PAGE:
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THE HENDERSON GOLD LEAF THURSDAY, MAY 14, 1891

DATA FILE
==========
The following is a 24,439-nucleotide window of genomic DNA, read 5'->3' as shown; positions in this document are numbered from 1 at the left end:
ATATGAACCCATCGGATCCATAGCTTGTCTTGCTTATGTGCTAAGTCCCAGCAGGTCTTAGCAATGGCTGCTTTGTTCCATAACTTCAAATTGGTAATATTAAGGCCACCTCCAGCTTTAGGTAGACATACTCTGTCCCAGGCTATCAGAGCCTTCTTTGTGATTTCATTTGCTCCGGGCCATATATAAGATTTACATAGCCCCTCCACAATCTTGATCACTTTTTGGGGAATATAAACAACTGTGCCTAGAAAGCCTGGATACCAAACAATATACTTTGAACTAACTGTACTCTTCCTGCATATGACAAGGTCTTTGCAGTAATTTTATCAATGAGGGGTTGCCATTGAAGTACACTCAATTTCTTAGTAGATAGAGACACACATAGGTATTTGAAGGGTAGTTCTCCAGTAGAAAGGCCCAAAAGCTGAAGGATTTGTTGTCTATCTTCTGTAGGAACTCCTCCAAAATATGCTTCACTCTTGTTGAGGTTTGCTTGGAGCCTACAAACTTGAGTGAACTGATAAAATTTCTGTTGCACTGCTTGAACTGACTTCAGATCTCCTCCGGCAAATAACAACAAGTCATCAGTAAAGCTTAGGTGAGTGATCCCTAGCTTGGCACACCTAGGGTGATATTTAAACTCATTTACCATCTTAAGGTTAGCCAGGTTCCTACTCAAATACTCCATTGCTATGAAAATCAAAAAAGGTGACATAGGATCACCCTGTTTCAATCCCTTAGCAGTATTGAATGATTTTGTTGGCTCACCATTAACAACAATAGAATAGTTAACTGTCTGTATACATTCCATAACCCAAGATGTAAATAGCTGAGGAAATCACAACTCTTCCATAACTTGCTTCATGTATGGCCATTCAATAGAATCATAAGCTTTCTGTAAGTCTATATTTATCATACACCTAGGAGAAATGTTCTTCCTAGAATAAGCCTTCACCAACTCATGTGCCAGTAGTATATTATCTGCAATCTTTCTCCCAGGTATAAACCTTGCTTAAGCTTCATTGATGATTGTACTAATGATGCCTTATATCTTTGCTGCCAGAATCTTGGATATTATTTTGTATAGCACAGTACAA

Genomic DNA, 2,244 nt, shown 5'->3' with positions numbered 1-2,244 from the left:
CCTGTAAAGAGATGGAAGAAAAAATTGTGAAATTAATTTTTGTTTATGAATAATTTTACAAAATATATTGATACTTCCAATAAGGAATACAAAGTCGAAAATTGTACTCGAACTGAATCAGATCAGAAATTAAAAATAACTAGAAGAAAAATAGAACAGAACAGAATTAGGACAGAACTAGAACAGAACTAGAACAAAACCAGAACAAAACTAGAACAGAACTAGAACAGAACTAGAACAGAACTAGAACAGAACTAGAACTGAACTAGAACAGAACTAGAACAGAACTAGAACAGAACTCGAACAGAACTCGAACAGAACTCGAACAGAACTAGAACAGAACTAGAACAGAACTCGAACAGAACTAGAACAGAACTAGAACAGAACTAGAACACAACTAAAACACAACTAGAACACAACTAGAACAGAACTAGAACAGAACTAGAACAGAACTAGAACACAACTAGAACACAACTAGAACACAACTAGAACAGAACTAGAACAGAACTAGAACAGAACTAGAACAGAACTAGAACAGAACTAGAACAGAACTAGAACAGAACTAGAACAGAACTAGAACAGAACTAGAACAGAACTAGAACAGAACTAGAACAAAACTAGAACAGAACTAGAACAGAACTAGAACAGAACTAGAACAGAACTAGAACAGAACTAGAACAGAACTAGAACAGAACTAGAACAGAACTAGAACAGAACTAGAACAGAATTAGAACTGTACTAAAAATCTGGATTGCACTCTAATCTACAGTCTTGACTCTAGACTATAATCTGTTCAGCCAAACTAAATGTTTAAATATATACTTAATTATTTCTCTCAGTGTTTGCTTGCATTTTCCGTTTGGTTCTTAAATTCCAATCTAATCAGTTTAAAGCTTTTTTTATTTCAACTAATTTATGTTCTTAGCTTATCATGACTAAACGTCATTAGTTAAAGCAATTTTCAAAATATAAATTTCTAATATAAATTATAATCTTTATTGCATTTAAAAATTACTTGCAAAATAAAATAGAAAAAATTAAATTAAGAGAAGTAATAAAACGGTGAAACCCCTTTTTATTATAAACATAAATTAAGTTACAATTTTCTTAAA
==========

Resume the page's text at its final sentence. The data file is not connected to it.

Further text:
The Gold Leaf. Tirr1 ppoM.k'S papf.r." -TENTH YEAR OF PUBLICATION.- THAD R. MANNING, Owner and Editor. uevotkc to the lxdcstrial, educa tional and material welfar? of Vasce County and North Carolina. Published at the live and growing town of Henderson, in the centre of the Famous Yellow Tobacco District. JL weekly resume of the News, Humor an General Topics of the Day. Published every Thursday Morning TERMS OF SUBSCRIPTION : no copy one year, - $1.50 " rt 6 months, - - .75 " " 4 - - .50 We desire a live agent and correspondent at every postofflce in Vance and adjoining counties, w rite for terms. PUBLISHER'S ANNOUNCEMENT. yf In vile contributions on all subjects of lcal ai;d general interest ; views and state ments upon matters of public concern orig mai poems, essays, critiques, etc. One Bide of the paper, onlv. must be wri ten on and the real name of the writer ac company the contribution. No attention will be paid to anonymous letters. The editor disclaims all responsibility for the views or statements of corresDond- nts and reserves the right at all times to revise or reject any article he may think proper. Address all communications to GOLD LEAF. Henderson, N. C THURSDAY, MAY 14, 181. The Times, Richmond's leading paper, is one of the most enterprising n r . 1 as wen as one 01 tne auiest papers m the South. It has many of the ele ments of a really "great" paper, and n it keeps on at the rate it is proincr it is destined in the not distant future to justly merit such distinction. Last Sunday's edition of sixteen pages, small type, containing a review of the trade and enterprises of the city, was a mer itorious piece of journalistic enterprise. The well filled columns of the Times show that it is receiving the splendid recognition at the hands of the busi ness men of Richmond which its emi nent services and progressive spirit en title it to. STAND BY HOME. There is no more important action that citizens can take for the advance ment 01 a town than to home enterprises. One of the strongest portions of the fabric composing the base upon which a town rests is this. Any enterprise which is dependent upon local support or which local support helps in any way is entitled to its full and entire, free and unstinted share, for upon the enterprises rests the town's future. Every dollar that is spent outside of the town for the purposes which might have been met by leaving that money in the town is a serious mastake. The people who do not foster and en courage legitimate home enterprise entire cannot expect that enterprise to continue on ioreign capital coming in and keeping it up. If you want it to be a success, then you must make it so by proper encouragement. We do not wish to place ourselves upon record as opposing the invest ment of money in other places as well as your own, for such is not our opinion, but we do hold that the first preference even in this should be given to home, provided the balance is anything like even. Speculation has never yet built a town nor will it ever, but when it comes down to erecting houses, taking stock in manufacturing enterprises, buying goods or groceries, advertising, then the town in which one lives should receive its full share before money is is carried elsewhere. Houses cannot be put up, manufac turing plants run, stores continue, newspapers live without receiving from the citizens of their town a united cup port, the better for every one con cerned. Durham Sun. The above is a solid chunk of truth and should be carefully read and studied. It is just such action as this this going away from Salisbury to purchase what can be bought here that is keeping the town back and that will operate against it just so long as the pernicious practice is followed. A reform isneeded and it is needed badly. Nothing that can be procured at home should be ordered from any other town, no matter where that town is. Our business men have their money invested here, they help to keep up the city and support its insti tutions, they always do their full share ol public work and contribute liberally to all public and charitable objects and it is no more than their due that they in turn should be patronized by the people who are benefitted by their business. The plan of purchasing from vuCi tuns is not economy. Our cusiness men have the same lacilities for purchasing as those of other towns have, and they can give as good induce ments to patrons as any one else can give Nothing is gained, therefore, by the practice. Probably an excuse will be rendered that certain things cannot be purchased heie. That may be true but the needed articles can be brought here and will be brought here if a demand iscreated for them. Salis bury can never be built up by this kind of work and it should be the aim of every one who loves the town to improve it. Soend every cent of the money you make out of Salisbury among Salisbury people, encourage more enterprises to be brought here, patronize home industries, that help to support you and the town will grow Salisbury Herald. The Petersburg Index-Appeal 'comes to us in anew dress of type, changed in form. It is now a six instead of a four page paper, six columns to the page. This is an indication ol pros perity which the Gold Leaf is pleased to note. i The Germantown Independent says : Rudini found that in swapping diplo matic saliva with Secretary Blaine he was talking to a man who knows what to say and how to say it, and he has come to the conclnsion to snui up. This is too bad. Uncle Blaine was ust beginning to get warmed up." Whatever the views President Polk entertains on the subject we do not believe the farmers of North Car olina in the Alliance as well as those outside of it, take kindly to the Third party idea. We contend that they can get all the relief from the Democratic party that can be got from any parly. NEW CHILEANS' POLITICAL CRIMINALS. The Baltimorcan commenting on the report of the New Orleans grand jury on the result of its investigation into the lvnchincr nf the asssaisins of Chief of Police Hennessey, says: The report of the New Orleans grand jury on the lynching of the eleven Italian prisoners in that city on March 14th, is precisely what might have been expected from all the cir cumstances connected with that occur rence. It was evident from the first that the attack on the parish prison and the execution of the assaassins of Chief of Police Hennessey was not simply the act of a few reckless people carried away by the fury ot the mo ment. It was in all respecls too unan imous, too deliberate, too orderly, too restrained, too respectable, to be classed with the work of an ordinary mob. It was not an outbreak aeainst law so much as an uprising in its favor, movement to vindicate its magesty not to lessen or weaken it. The so called mob was in fact composed of the representatives of all the law abidinz and law supporting elements t in New Orleans. The only persons who were absent from it were the pro fessional -criminals and those who live on the border-land ot crime, like the ward politicians, who, according to the report of the grand jury, were hand in glove with Detective O Malley. All this was evident from the first the grand jury's report was not necessary to assure the country that the respect able people of New Orleans were a unit in their approval of the justice meted out to Hennessey's murderers. But the light thrown by the grand jury's report on the secret history of the trial and on the corrupt relations existing between politicians, detectives and the murderous criminals of the Mafia, reveals in a startling manner the extraordinary character and extent of the evils at which the people were at length forced to strike without re gard to the regular processes of law. What this report makes clear is that the failure to convict the prisoners was due to the corruption which had per meated and honey-combed the politics of that city. O'Malley, the detective who is credited with "fixing" the jury, has had for years a criminal record that should have made all honorable and reputable men ashamed to be seen in his company. Yet he was in "part nership" with a regular or irregular member of the bar, and went in and out of the tribunal of justice with the easy air of a man who had many friends at court. That he had friends there is shown by the fact that the special lists of talesmen were in his possession almost as soon as they were issued, and in spite of the orders of the judge, and by the promptness with which he was made acquainted with all the State's movements in the case. Ward politicians and city officials did not blush to be seen in his office, but seemed honored by his acquaintance and came to him like suitors begging for favors and assistance. How was it that a man that should have been in the penitentiary could wield such influence? The answer is simple enough. He accomplished it in the same way that he persuaded the jury to acquit the eleven murderers by bribery ; in the same way in which the Louisiana Lottery Company has secured what it wants in that State ; in the same way in which corporations and combinations in other cities Baltimare, for instance secure valu able privileges and franchises. He did not, however, create the conditions which made his methods successful, though he was an apt scholar in utilizing them. If local politics in New Orleans had not been debased and corrupt, such a man would never have been tolerated so long. He simply flourished like a vile weed in a congenial soil. He found ward and city politics in the hands, to some extent at least, of men who were for sale on every occasion to the highest bidder, and he made it worth their while to become useful to him, as he was to them when it served his purposes. Not the least important, if indeed, not the most important lesson to be drawn from the New Orleans tragedy is the necessity of pure local government, and if that lesson is heeded, the eleven Sicilians will have performed a most valuable service to this country. Soci eties of murderers and assassins are dangerous and execrable, but far more dangerous, far more formidable is the insiduous political corruption now so general in American cities, that de grades public oftice to a subject of pri vate bargain and sale, and which uses official position as a means of filling the pockets ot the incumbent. The ex perience of New Orleans shows that there is nothing at which men of this character will stop to maintain their held on office, and that they will con sort with criminals and become the defenders of murderers if they find it to their advantage tado so. The man who will accept a bribe will not hesi tate to sacrifice public honor and public decency to private profit. Let Baltimore learn a lesson from the ex perience of New Orleans. He who is feeling miserable, suffering with dyspepsia and indigestion and often times with dizziness, would do well to ? ? at once- p- p- (Ptickly Ash, Poke Root and Potassium) will cure , j wuu Olirpi LUC UlsfllSR in 1T IflCin. I lency. For sale by W. V. Parker, drug- And now the plaid goods manu facturers have formed a trust or com bination for putting up and controlling prices on their products. A telegram from Baltimore gives the following: All of the plaid mills of North Car olina and 8o per cent, of the mills of South Carolina and Georgia have agreed to place all of their products through the Cone Export and Com mission Company, a corporation or ganized under the laws of New Jersey, with a capital of $1,900,000, and headquarters in New York city. The preident is Moses H. Cone, of Balti more. The matter is of interest to dry goods dealers generally, as well as all who handle the goods, and the combination will increase prices. IN HENDE JSON, X. C. Few Personal Points What Alliance Sleeting: Did . the Mr. W. E. Dibrell, editor of the Richmond Southern Tobacconist who attended the recent meeting of bright tobacco planters, and " took in " the banquet given them by the Board of Trade, writes as follows about his visit and what he saw and heard: An invitation from the Trade of Henderson carried us there last week. We were loath to leave, We par ticipated in a feast of fact and fancy "fixings for the five hundred the Hen derson Trade ted, of the Farmers' Alliance fraternity chiefly. W. E. Gary makes a good gener alissimo. When Owen Davis gets out of a job he has our recommendation as head-waiter anywhere, while John and Dave Cooper are just indispen sable when Henderson folks have the honors in hand, and Jack Taylor is so popular that he got 59 votes out of ax voters present ("the most unani mous mainritv we ever heard of) fot town commissioner. Henry Cannon chews a new brand of Horse Pasture tobacco, and thereby hangs tale. Buck Walker had his factory full and was waiting for seasons. S. & C.Wat- kins' three stores would do credit m business and bulk and variety to a city of size. Manager Sam. Watkins is posted on every plant irom tne town pump to the great railroad enterprise in town, township, county, and State, and is never too busy to be courteous to strangers or friends. The Dibrell and Walker insurance claim hangs fire in upper courts ; the Georgia Home being the only stickler that is stubborn in settling. D. Y. Cooper rules in the warehouse realm with right and reason, and if we had a system of sales to adopt it would be his unmodified or unaltered; there is no hitch or halting on that warehouse floor. Like clock work Cooper cleans the floor of piles sold, he handles every pile himself, not mechanically, with an eye to business and bids, but and he makes them or gets them. Regarding the crop, it is three weeks or more late. Cool nights, hot days, and dry weather invite the festive fly, and rain is badly needed. Planting iq moderate, few Dlants well up. The crop will depend upon seasons. The verdict is 80 per cent, of 1890 crop sold, and farmers are selling their trash and scrap. Breaks very small; prices unchanged; few piles reach 30 cents. Fillers and green tips rule high at 7 to 9c, smokers stiff, anything brings 5c; wrapper, reasonable and good; some rich mahoganies are offered. Cutters are ruled by the American Tobacco Co., and 22 cents is accounted a lull price. We met at Cooper's Mr. Elias Carr, Jr., of Edgecombe county, a gentleman-planter, by instinct and educa tion and lineage, a planter of tobacco and cotton. Mr. R. H. Cotton also sold at Cooper's. He sold some in Richmond and some at Rocky Mount; the latter market paid $62 and over for part ot his 50,000 lbs. raised. He pocketed $1100 at Cooper's, $100 more than he expected, and wentjhome pleased. He will plant for 100,000 pounds this season. Edgecombe county reports plants set a week ago and flourishing. Tobacco pays better than cotton all say. THAT ALLIANCE MEETING. There were 350 delegates in session they represented thirty-two tobacco counties of Virginia and North Caro lina from the lattef twenty one and the former eight delegates. There was harmony in this husbandary. They denounce the trust business, and the American Tobacco Co. especially, as their greatest enemy and that openly. The secret sessions did not leave us in doubt. The Alliances are prepared to join ranks with the leaf men to defeat monopoly. It is a business, not for politics or buncombe, but in sisting upon their own and the dealers riehts to live, without dictation of values, high or low, on their staple product, v They comprehend fully the present situation, and they antic ipate future results, and will now work for amalgamation with those whose interests are identified with theirs. They will join hands heartily with honest men in mutual plans of protec tion, and will invite the tobacco trade organizations to formulate plans and mutual co-operation, in lawful and ex pedient means to counteract the dan gers that menaces them both. Specimen Cases. S. II- Clifford, N. Cassel. Wis., was troub led with Neuralgia and Rheumatism, his Stomach was disordered his Liver was af fected to an alarming degree, appetite fell away, and he was terribly reduced in flesh and strength. Tibree bottles of Electric Bitters cured him. Edward Shepherd, Harrisburg, HI., Lad a running sore on his leg of eight years' standing. Used three bottles of Electric Bitters and seven boxes of Bucklen's Ar nica Salve.and his leg is sound and well. John Speaker, Catawba, O., had five large Fever sores on his leg, doctors said he was incura ble. One bottle Electric Bitters and one box Bucklen's Arnica Salve cured him en tirely. Sold by V. T. Cheatham, drug gist. The old reliable, ' time-tried Special Tobacco Compound, manufactured by (i. Ober & Sons, is on hand and for sale by D. Y. Cooper again this season. There is no better tobacco fertilizer on the market as those know who have used it. CU early and gr, pphr yonrsolf . a pr 30 Y. M. C. A. Annnal Meeting: Monday Nijrjit. The annual meeting of the Hender son Younz Men's Christian Associa tion was held m the rooms last Mon day night. Interesting reports of the work done during the last year were presented by the officers and different committees, and officers were elected for the coming vear. . The occasion was one of the most enjoyable that has ever been known in the rooms. Invitations had been issued to members to attend, each with one friend, which brought about 130 people together. The business was inter spersed with choice music and a com mittee of ladies, under the able leader ship ot Mesdames Southerland, Strause and Sprunt. served elegant reiresh ments. Mrs. J. M. Rhodes, of ihe Littleton Female College, a Henderson favorite, sang several songs in the most captivating manner and was obliged to respond to an encore. The instru mental duet piano and violin by Miss Stephens and Mr. Stephens was particularly good as was also the reci tation by Mrs. Henry Perry. The male quartette Messrs. F. R. Harris, Diggs, Smith and P. S. Harris was highly praised. President Harris' report of the year's work was well written and well received and showed the Association to be in a most vigorous state of use fulness. Dr. F. S. Harris, the painstaking and faithful treasurer, presented an exhibit of the finances as follows: receipts: From former Treasurer, $ 7.37 From pledges made at Pearson meetings (for 1890), 208.40 From pledges made at Conven tion for 1891), $20.16 MemberHhip dues, 164.90 Other sources. 16.81 Total, $1,317.84 EXPENDITURES: Rent, $206.67 PaidJ.lt. loung(eashadvanced) .4.08 State Committee, 65.00 Inte natiosal Committee, 7.65 Fuel, 24.55 Papers, &c , for reading room, 34.60 Alterat:ons in rooms, 64.50 Stationery and priuting, 45.43 Postage, 10.52 Fu' liture (insurance, gymnasium outfit and electric lamps), 146.38 Lights, 56.17 Salaries, 510.51 Janitor, 24.35 Total, fl,270.41 Balance in Treasury, 47.48 Mr. J. R. Young reported for the spiritual work. Statistics have been kept only for the last six months of the year, but they showed a good work done. Eight young men have been converted in the meetings of the Asso ciation, five of whom uuited with the ; city churches, one prefers a church not j represented here and the other two were strangers in the city and could not be followed up. The most encour aging feature, however, has been the growth of the spiritual life of the work ing members. Mr. Jas. S. Poythrcss presented the report of the membership committee, as follows: During the year just past the rules a"bout the payment of dues have been changed which resulted in a most rad ical change in the manner of counting members. At first all who had ever been elected were counted as members until they left the city, died or re quested to be dropped from the roll, no matter whether they ever paid one cent of dues or not. This was an injustice to those who did pay and was also more or less dishonest to the public, as it counted the Association larger than it had a right to be. At the 1st of May, 1890, we find that there were 94 names on the books, many of whom had been there three years. Of this number 25 had never paid one cent to the Association. GO had paid sums ranging from 13 cents up and only 9 had paid their dues in full to that time, however, 13 who had never paid anything and 33 who were in arrears paid up in full during the year. Our practice now is to require the payment of dues strictly in advance. When a member fails to renew at the proper time he is dropped from the list until he does pay. A member is never in arrears, for if he is in arrears he is not counted a member. He has no membership ticket and is not entitled to the privileges of membership. The member who intends to pay and only asks a little indulgence we continue the privilege to him for awhile as a matter of courtesy ; his name, however, does not appear on the list of members and he is not counted in making up the reports. The total membership of the Associ ation to this date, May 11, 1891, is 106. 78 are members of churches and 28 are not. Contributors of more than $2.00, 61 Honorary members (Pastors), 5 Complimentary members, 9 $2.00 members, 20 Boy members, 11 Total, New members joined during '91, Members who have left town, Every friend of the Association contributes more than $2.00 per 106 56 3 who year 10 me support 01 tne association is given the membership ticket. Con tributors of $20.00 or more have the privilege of giving a limited number of tickets to their friends. The committee has been given the privilege of present ing special 30 day tickets to young men coming to the city to live. Brief reports were also presented from other committees after which the following officers were elected: President Dr. F.R. Harris; 1st Vice President Wm. V. Savage ; 2nd Vice President N. B. Thomas ; Secretary J. H. Bribers ; Treasurer Dr. F. S. Harris. The following fifteen men lypre elected directors: Baptist Church W. T. Stainback, W. V. Savage and R. E. Zimmer. Episcopal Church R. Perry, D. Y. Cooper and J. II. Vose. Methodist Episcopal Church J. H. Bridgers, A. Cheatham, M. D., and X. B. Thomas. Methodist Protestant Church Dr. F. R. Harris, Dr. F. S. Harris and D. W. Hardee, Presbyterian Church J. R. Young, Eobt. Bum? and J. B. Owen. Mr. W. Tf Sjajrjback, the Vice Pres ident, presided, and in the' absence of Mr. Newell, Mr. Hill Parh am acted aa temporary Secretary. Its Excellent Qualities Commend to public approval the Cali fornia liquid fruit remedy Syrup of Figs. It is pleasing to the ere, and to the taste, and by gently acting on the kidneys, liver and bowels, it cleanses the system effect ually, thereby promoti ng the health aud comfort of all who use it. A nice line of soap at Parker's drug Ktoro. pr16 FOR SALE BY W. W. PARKER, DRUGGIST. Important Sale. Under and by virtue, of a decree made at April term, 1891, of Wake Sapeiior Court in the cause wherein C. Dowd, receiver, and others, are plaintiffs, and J. W. Tel fair and others are defendants, the under signed commissioners appointed .in .the decree will, on MONDAY, JUNE, loTH, 1891, at the court house door in Henderson, Vance county, N. C, expose to public sale for cash, the property near Kitirell, in Vance county, conveyed to the Trustees of Johnson School, and now held and used for the purposes of a school for colored pupils, Kittrell Normal and Industrial In stitute, containing about sixty acres. Plat of the land may be seen on dav of sale. F. M. BUSBEE, T. M. ARGO, may-14 Commissioners. Wly lie New BeaiM AND GRAND DISPLAY OF We have the Larg est Stock of Ladies' Goods we have car ried for years; have moved them to the FRONT OF THE STORE; Our prices are right, and OUR SALES THIS SEASON SURPASS ALL PREVIOUS ONES. We will make it to your interest to trade with us.- Mr. Norwood Thomas, Mrs. J. L. H. Missillier, Miss Rosa Thomas and Miss Mattie Stallings will wait on you in this department and will . glad to see their friends. Faithfully Yours, be Bitot Bros. Ton. Co, MANUFACTURERS OF TOBACCOS, HENDERSON, N. C. SOME OF OUR BRANDS:- NEVER FAIL, LOST CHORD, OLD CONFED, -OLE DINAH, PRAIRIE BELLE. The following merchants in Hen derson sell our goods : W. S. Parker & Co., Wholesale Agents. LASSITER, STAINBACK & CO., J. W. PUREFOY, ). j. LOUGHLIN, W. W. REAV1S, DAVIS & ROSE, D. C. LOUGHLIN, W. H. WESTER, ASA FARRAR, MELVILLE DORSEY, COOPER & MITCHELL. NICE CLEAN CHEW. QUALITY GUARANTEED. See! See! See! WHAT! WHAT! WHAT! Mill BUBS nnu U.WAMS. JTqtioe. Having qualified as a'dmicistrator of the estate of Mollie Johnson, dee'd, before the Clerk of the Superior CouJt of Vance county, this is to notify all persons holding claims against said estate to present them to me duly authenticated on or before the 28th day of April, 1892, or this notice will be pleaded in bar of their recovery. Fersons indebted to said estate must make Immediate payment. This 28 April, 1891. THOMAS TAYLOR, . Artm'r ot Mollie Johnson. A. C. Zollieoffer, Attorney. r xW ' -- . . vn -vyvtVi - - for Infants 1 CacterlafeaoweS adapted to children tht I recommend itaa superior to may preecriptiaii knows tome. H. A. Aucbxm, M. P., Ill So. Oxford St., Brooklyn, N. T. " Th dm of 'Castoria b so uniTersal and ft mrritf o veil known that it seems a work of supererogation to endorse it. Few are the intelligent families who do not keep Castoria within easT reach. Cahlos SLttk, D.D., w. vir n Late Pastor Bloomingrialo Reformed Church. Tbk CrirrAtrn WATKl! This gentleman's Suit is such a striking success that it attracts female admiration as well as masculine surprise. You can wear Glomes as L-orrect in btyle and of us. And vou will not have this department we can show goods ever Drought to Henderson, and turnish fits that would surprise a globe trotter. Stock is infinite in variety, excellent in quality, and moderate in price, bkill and art have been com bined to produce all that can be desired in male attire. Hats, Shoes, Neckwear, and Gents' Furnishings of all kinds S. & C. WATKINS, Leading Clothiers, Hatters & Gents' Furnishers FACTS SPEAK FOR THEMSji;L YES. The most convincing argument Jhat can be used in favor of the best Company in the world is to be found in "Actual Results," as will be seen in the following statement of twenty-five policies that have recently become death claims in THE MUTUAL LIFE INSURANCE COMPANY. The most remarka! feature about them is the fact of the balance of addi tions having in every case but one premiums paid by the insured. The $107,500, while the net amount ot premiums paid was 580,680.29. The balance of additions credited to the policies upon the death of the insured was S108,- 235.00, or about one hundred and twenty-five per cent, of the actual premiums paid, and over one hundred per cent, of the original insurance. The figures published will speak lor themselves : Net Premiums Balance Total .No. Amount. Paid. Additions . Claim. 1,907 $ 1,000 $ 970 CO $ 1,081 $ 2,081 2,553 1,000 1,128 11 1,009 2,009 5,895 5,000 3,250 00 0,358 11,358 9,360 1,000 1,050 00 1.705 2,705 9,409 2,000 1,324 10 2,372 4,372 10,783 1,500 1,192 00 1,515 3,045 12,343, 5,000 5,918 77 0.048 11,048 13,522 2,000 1,023 80 1,911 3,944 17,549 1,000 957 40 1,053 2,053 18,420 5,000 3,190 00 4,509 9,509 22,880 5,000 3.255 35 4,021 4,021 ; 24,965 5,000 3,092 10 4,718 ! 9,718 , 25,979 5,000 5,208 40 5.033 10,033 j 26,827 5,000 4.005 00 5,131 10,131 1 29,216 5,000k 8,789 OO 5,337 ; 10,337 I 36,555 2,500 1,218 29 1,321: 3,821 44,511 10,000 5,932 50 j 0,052: 10.052 68,328 5,000 2,380 80 2,508 7.508 489 3,000 3,778 50 0,548 9,548 10,453 10,000 9,204 00 1 5,037 ; 25,037 12,319, 5.000 2 902 45 4,024 : 9,024 ' 21,349 jj.OOO 2.5S2 59 2,918 ' 7,918 21,561 . 5,000 4;030 80 5,429 : 10,429 29,321 2,500 1,437 03 1,491 ! 3,991 30,545 10,000 7,028 10 7,443 17,443 I j $107,500 f 86,G80 29 I $108,235 i $215,735 CLAUDE HUNT.KR, Aeent, IIENDERSON, N. C. and Children. Caatorta cores Colic Constipation, Bout Stomach, Diarrhoea. Eructation, Kills Worms, gives sleep, and promotes di- TCtfowfnjurious medication. For several years I hare recommended your Castoria, ' and shall always continue to do so as it has Invariably produced beneficial results." Edwim F. Pakdr, H. H The Winthrop," 125ta Street and 7th Ave., New York City. Cowaht, 77 Men rat Swiit, Xkw York. WEAR i' FINE CLOTHES. reriect in tit, it you buy them to pay anv more for them. Tn the Largest and Best line of equalled or exceeded the net amount ol total amount of original insurance ryr Surren dered Total Ad- Addition, ditionn 272 1 e 1,953 2,130 9,328 1,705 3,848 2,370 . 8,188 3,213 1,510 4,509 4,451 4,718 5,63.1 5,131 5,994 1,531 6,052 2,508 0,548 15,037 G.591 5.033 5;429 1,098 7,443 521 2,970 1,470 i 831 1.540 1J209 403 430 657 210 1,907 2,114 ao 14.927 i $123,102 NOTICE. Important Sale. Notice is herein- given that as directed by a vote of ray Company, I will 011 Satur day the 20th datof June, 1891, In fiontof my Insurance Office in Henderson, X. C offer for sale at nuMic auction t!i Iiii.V . Build ins, Plant and Machinery of the ' Henderson MMm ana ManTg. Co. The property is in jjootl ondition, valu able and the shops are doing a good busi ness. Any parties desiriuc f urther information ur 10 cAuuiiiie any or nn 01 saia property c.-.n do so on application f me. Terms one half cash. Balance in 12 months with interest at 8 per cent, from day of sale. JAS. K. TOUXG, President Henderson Building aud MTe Co Henderson, N. C. may 14 Administrators Notice. Having qualified as administrator of Handy Crudup deceased, all creditors of said estate are hereby notified to present their claims to me 011 or before the first day of June, 1892, or this notice will be plead in bar of thjir recovery. All ner sons indebted to said estate will please ANDREW J. HARRIS. Adra'r of Handy Crudup. Old Davy Crockett a while ago, ood Are right, then go ahead." And you will certainly be right if you buy your STAPLES FANCY GROCERIES Dry Goods, Shoes, Hats, Notions, &c, of II. THQMASON, -THE POPULAR Henderson Grocer & Proyision Dealer. You will find a lai je and fresli slock ( everything to eat sucli as Sugar-Cured Hams and Shoulders, Breakfast Bacon, Fresh Country Butter, Cheese, Sweet and Irish Potatoes, Cakes, Crackers, Sugars, Coffees, Teas, Syrups and Molasses, Meat, Meal, Flour, Salt, Fish, Hay, Bran, Shipstuffs, &c, &c. We buy such goods in car lond lots and can sell you WHOLESALE OR RETAIL As cheap as anybody. We cany als a large nnd well selected stock of Dry Goods and Notions, Ladies' Dress Goods, Pants Cloth, Boots, Shoes, Hats, &c &c. Just received a lot of PLANT BED CLOTH, To which the attention of to bacco planters is called. To avoid disappointment we would advist you to call early and supply yourself. We sell' low for cash nnd will make it to your interest to ileal with us. Thankful for past patronage we solicit a continuance of the same. Very - Respectfully, H. THOMASON, Opposite Cooper's Warehouse, HENDERSON, N. C. For the Season of 1891. I have on hand and in transit a full and complete line of GARDEN & FIELD SEEDS Selected from the well known seed houses of CROSSMAN, WOOD, HUIST, and FERRY. I feel very grateful for the patronage received in 1 890, and promise to use my best efforts to merit a continuance of the same during 1S91. You will find my stock of PURE and FRESH DRUGS to be very complete. Ready Mixed Paints, Qil?: -.tacts unc$ Window Glass Always on hand. Again thanking you for past favors, I am, Very respectfully, MELVILLE DORSEY.